COVID-19: Inhaled medicine reduces the risk of serious disease by 79%

Many scientists and researchers around the world are running a race against time to find the vaccine that ends the dreadful COVID-19 pandemic that has killed more than 600,000 people worldwide.

Pharmaceutical laboratories are working on different routes to supply coronavirus medications, and inhaling them is a widely used way to attack respiratory diseases. Medical society is relying on many of them to find a treatment against infection with the new COVID-19.

One of the countries that is working hard to find the solution to this terrible scourge is the United Kingdom, so British scientists have tested an inhaled medicine called SNG001 for now, which reduces the chances of developing severe coronavirus disease by 79% in patients who have received the drug, according to Synairgen , a biopharmaceutical specialized in viruses and lung biomarkers and who is the company that produces it.

It is a medicine that “greatly reduced the number of hospitalized patients with COVID-19 who progressed from ‘requiring oxygen’ to ‘requiring ventilation’,” the pharmacist emphasized, after testing it on 101 patients with the virus in nine hospitals in the United Kingdom, and reported that medicine significantly reduced difficulty breathing, one of the most common symptoms in severe conditions of this disease and that its active agent, inhaled beta interferon, has great potential to restore the immune response of the lung and makes the sick recover in an accelerated process.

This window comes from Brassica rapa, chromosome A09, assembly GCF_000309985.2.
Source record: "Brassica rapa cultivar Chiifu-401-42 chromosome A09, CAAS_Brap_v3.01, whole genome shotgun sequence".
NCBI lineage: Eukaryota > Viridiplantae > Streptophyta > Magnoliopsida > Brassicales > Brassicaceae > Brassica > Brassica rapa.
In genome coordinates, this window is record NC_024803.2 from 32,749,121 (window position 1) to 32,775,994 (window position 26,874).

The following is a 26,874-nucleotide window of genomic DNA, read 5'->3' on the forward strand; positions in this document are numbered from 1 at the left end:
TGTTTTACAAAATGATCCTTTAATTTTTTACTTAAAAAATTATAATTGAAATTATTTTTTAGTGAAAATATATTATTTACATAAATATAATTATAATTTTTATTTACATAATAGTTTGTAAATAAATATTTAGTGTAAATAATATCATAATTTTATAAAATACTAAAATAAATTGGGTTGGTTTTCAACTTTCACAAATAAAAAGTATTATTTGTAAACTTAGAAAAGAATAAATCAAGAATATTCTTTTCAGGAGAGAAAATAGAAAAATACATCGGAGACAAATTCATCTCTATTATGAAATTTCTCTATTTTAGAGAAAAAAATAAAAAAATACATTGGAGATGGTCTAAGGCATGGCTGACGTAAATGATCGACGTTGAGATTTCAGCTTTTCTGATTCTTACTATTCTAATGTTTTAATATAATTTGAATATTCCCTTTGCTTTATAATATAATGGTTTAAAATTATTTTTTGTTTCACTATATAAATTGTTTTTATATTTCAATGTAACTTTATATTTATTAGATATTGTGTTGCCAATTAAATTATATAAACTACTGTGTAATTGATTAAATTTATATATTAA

According to Richard Marsden, CEO of the biopharmaceutical, SNG001 showed that patients who received it were “at least twice as likely to recover to the point that their daily activities were not compromised by being infected with SARS-CoV- two”.

It should be noted that scientists and researchers from the United Kingdom are also working, in a race against time, to develop a vaccine that stops the terrible coronavirus that is attacking the planet ruthlessly and ending the world economy.

The vaccine developed by the University of Oxford and the Astrazeneca laboratory was “safe” and “trains” the immune system, as revealed by the first phases of the study, made to more than a thousand healthy adult volunteers ranging from 18 to 55 years old, being so far one of the most promising projects, according to the results of the trial published in the medical journal The Lancet.

Amelia Warner– After graduating from NYU with a master's degree in history, She was also a columnist for many local newspapers. Amelia Warner mostly covers Entertainment topics, but at times loves to write about movie reviews as well.

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